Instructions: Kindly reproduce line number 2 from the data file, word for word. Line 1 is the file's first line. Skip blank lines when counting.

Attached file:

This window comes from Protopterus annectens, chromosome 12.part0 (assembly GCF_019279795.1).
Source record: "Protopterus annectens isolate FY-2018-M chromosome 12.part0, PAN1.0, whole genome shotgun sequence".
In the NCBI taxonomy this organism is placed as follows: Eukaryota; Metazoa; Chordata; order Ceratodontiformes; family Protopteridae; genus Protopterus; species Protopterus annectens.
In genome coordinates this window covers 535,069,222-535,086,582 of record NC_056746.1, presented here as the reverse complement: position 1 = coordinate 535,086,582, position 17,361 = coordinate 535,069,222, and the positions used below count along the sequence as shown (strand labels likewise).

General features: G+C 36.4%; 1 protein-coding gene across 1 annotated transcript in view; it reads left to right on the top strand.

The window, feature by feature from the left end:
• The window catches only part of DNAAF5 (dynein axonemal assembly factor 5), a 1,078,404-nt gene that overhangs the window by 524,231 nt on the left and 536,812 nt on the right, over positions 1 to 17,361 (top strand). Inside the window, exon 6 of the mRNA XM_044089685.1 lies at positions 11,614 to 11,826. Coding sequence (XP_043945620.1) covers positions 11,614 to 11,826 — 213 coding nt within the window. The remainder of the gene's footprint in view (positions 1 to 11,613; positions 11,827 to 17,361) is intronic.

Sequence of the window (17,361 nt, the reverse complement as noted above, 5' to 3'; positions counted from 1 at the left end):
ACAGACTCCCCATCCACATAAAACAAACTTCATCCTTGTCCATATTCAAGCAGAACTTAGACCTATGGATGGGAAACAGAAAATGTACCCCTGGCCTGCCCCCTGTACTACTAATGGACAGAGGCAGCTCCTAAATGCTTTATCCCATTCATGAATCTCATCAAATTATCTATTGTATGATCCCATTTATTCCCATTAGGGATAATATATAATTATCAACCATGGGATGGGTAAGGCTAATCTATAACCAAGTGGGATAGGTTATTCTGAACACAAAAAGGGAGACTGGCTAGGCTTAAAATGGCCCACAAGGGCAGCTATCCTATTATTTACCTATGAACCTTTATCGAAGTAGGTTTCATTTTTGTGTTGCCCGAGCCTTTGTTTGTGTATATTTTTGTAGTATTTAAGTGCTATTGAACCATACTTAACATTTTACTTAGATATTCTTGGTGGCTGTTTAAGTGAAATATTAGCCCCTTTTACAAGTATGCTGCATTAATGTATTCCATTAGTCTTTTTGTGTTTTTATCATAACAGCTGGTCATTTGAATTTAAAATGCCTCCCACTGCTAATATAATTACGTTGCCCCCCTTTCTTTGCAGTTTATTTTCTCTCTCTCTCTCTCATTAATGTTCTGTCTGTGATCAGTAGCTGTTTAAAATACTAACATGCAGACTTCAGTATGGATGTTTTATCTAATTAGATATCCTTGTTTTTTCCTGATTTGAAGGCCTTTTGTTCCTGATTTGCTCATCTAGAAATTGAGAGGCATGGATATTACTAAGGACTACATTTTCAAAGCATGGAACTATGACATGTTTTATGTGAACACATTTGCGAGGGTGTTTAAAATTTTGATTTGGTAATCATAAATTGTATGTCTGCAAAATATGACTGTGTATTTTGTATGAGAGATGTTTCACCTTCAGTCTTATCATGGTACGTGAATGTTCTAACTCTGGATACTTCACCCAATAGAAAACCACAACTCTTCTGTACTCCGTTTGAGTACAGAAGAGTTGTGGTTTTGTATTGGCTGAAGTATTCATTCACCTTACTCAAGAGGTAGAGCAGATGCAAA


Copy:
Source record: "Protopterus annectens isolate FY-2018-M chromosome 12.part0, PAN1.0, whole genome shotgun sequence".